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China's Biggest Jeweler’s IPO Plans Create Buzz

China's biggest jewelry chain plans to list soon on the Hong Kong stock exchange, leading analysts and investors to speculate over what kind of valuations it would bring and whether it would be oversubscribed.

Models stand next to cabinets displaying limited edition watches at the opening of a Chow Tai Fook store in Hong Kong.
Bloomberg | Getty Images
Models stand next to cabinets displaying limited edition watches at the opening of a Chow Tai Fook store in Hong Kong.

According to Hong Kong's The Standard newspaper, Chow Tai Fook - controlled by one of Hong Kong's richest men, Cheng Yu-tung, - has applied to launch a $4 billion dual offering in Hong Kong dollars and in yuan by the year-end.

China has a huge appetite for gold, silver and diamond jewelry - consumption of which surged 49.4 percent year on year to $16.6 billion between January and July 2011.

According to HSBC, Chow Tai Fook is the largest player in a huge but highly fragmented gold jewelry market with a market share of 6.25 percent.

Chow Tai Fook also has the largest network of stores in the greater China region. It has 1,400 stores, compared to around 700 for competitor Luk Fookand 240 for another rival Chow Sang Sang , according to Ben Cavender, Associate Principal at China Market Research Group, a market intelligence and consultancy based in Shanghai.

"Their strength comes down to the number of stores they operate in greater China and their positioning in the market,” says Cavender. "They've been able to establish a pretty strong branding and loyalty."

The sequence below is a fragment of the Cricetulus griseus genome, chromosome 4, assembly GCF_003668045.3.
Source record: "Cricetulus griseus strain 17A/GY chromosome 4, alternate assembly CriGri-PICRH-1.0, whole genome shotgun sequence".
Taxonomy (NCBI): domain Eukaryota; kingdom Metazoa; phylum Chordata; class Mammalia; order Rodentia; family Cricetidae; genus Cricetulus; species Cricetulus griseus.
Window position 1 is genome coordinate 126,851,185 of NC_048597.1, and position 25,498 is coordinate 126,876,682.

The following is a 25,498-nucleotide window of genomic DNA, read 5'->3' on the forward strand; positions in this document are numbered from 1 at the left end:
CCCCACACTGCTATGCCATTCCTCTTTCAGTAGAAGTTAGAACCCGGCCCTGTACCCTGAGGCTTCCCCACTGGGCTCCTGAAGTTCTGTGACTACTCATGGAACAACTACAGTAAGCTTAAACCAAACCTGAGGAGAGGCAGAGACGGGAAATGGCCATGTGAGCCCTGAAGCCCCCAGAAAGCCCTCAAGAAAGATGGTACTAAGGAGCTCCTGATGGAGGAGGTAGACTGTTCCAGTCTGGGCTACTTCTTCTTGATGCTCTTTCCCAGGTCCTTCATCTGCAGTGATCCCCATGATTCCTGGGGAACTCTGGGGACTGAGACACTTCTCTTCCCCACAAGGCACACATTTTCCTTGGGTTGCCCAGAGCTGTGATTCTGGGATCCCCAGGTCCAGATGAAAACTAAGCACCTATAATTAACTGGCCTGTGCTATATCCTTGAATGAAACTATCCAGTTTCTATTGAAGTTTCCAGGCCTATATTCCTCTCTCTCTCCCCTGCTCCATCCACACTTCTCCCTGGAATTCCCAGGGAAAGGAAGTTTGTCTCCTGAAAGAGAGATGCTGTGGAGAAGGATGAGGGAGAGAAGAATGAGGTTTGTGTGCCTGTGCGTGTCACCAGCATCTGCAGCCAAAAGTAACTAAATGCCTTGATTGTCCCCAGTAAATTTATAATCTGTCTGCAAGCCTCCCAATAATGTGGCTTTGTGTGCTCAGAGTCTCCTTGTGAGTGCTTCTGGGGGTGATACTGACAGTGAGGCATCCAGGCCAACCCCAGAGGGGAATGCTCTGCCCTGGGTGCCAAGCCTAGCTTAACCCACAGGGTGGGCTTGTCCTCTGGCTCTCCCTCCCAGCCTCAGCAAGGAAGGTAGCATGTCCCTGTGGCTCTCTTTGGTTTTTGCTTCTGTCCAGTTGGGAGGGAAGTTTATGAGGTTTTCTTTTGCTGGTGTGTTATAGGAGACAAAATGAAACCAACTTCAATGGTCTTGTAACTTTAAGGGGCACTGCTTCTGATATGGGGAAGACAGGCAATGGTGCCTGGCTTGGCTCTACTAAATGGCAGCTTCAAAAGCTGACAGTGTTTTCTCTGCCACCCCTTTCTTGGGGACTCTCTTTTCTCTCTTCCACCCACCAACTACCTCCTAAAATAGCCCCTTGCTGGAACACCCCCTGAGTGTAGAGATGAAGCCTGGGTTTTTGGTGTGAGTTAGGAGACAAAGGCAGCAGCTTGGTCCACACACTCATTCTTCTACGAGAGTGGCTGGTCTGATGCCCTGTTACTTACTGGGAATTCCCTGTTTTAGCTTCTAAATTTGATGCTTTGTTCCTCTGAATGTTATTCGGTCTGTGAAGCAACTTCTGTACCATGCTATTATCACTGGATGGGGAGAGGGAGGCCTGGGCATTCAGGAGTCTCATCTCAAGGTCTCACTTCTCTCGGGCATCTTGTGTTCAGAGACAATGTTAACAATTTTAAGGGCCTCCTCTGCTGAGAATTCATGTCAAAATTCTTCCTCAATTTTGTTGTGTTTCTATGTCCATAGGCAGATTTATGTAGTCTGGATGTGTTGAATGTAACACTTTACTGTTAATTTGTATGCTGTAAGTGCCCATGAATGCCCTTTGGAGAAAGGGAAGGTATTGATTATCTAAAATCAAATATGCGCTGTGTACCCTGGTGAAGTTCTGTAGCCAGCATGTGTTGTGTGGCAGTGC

That's key because many Chinese consumers tend to go abroad or to neighboring Hong Kong or Macau to shop for luxury items such as jewelry.

Cavender says Chow Tai Fook has been able to lure Chinese to shop at home because of its mid- to upper-end positioning.

Investors and analysts have already begun to speculate on what kind of valuation this share sale could fetch.

Edwin Fan, Associate Director of Consumer Goods at Bank of China International in Hong Kong, says the valuation the company achieves will depend largely on the market sentiment, which is mixed at the moment. He, however, thinks it could get a valuation of 30-times earnings, much higher than what rivals Chow Sang Sang and Luk Fook are currently trading at.

It would also be a significant premium to jewelry retailer Tiffany's price to earnings (PE) ratio of 19 times and Prada , which listed in Hong Kong in June with a PE of 23.

"There’s lots of hype and anticipation about this listing," says Eddie Tam, chief executive and founder of the Hong Kong-based hedge fund, Central Asset Investments.

Tam's hedge fund, which gave a return of 40 percent in 2010, bought shares of rivals Luk Fook and Chow Sang Sang when they were out of favor with investors last year.

Another reason, Chow Tai Fook could get a rich valuation is because the company owns several diamond cutting facilities in South Africa.

Diamond consumption is growing rapidly in China, with many Chinese exposed to diamond jewelry because of increased travel abroad, says Ben Cavender.

"From a consumer perspective the concept of buying diamond engagement rings and diamond jewelry has really taken off in the last couple of years," he adds.

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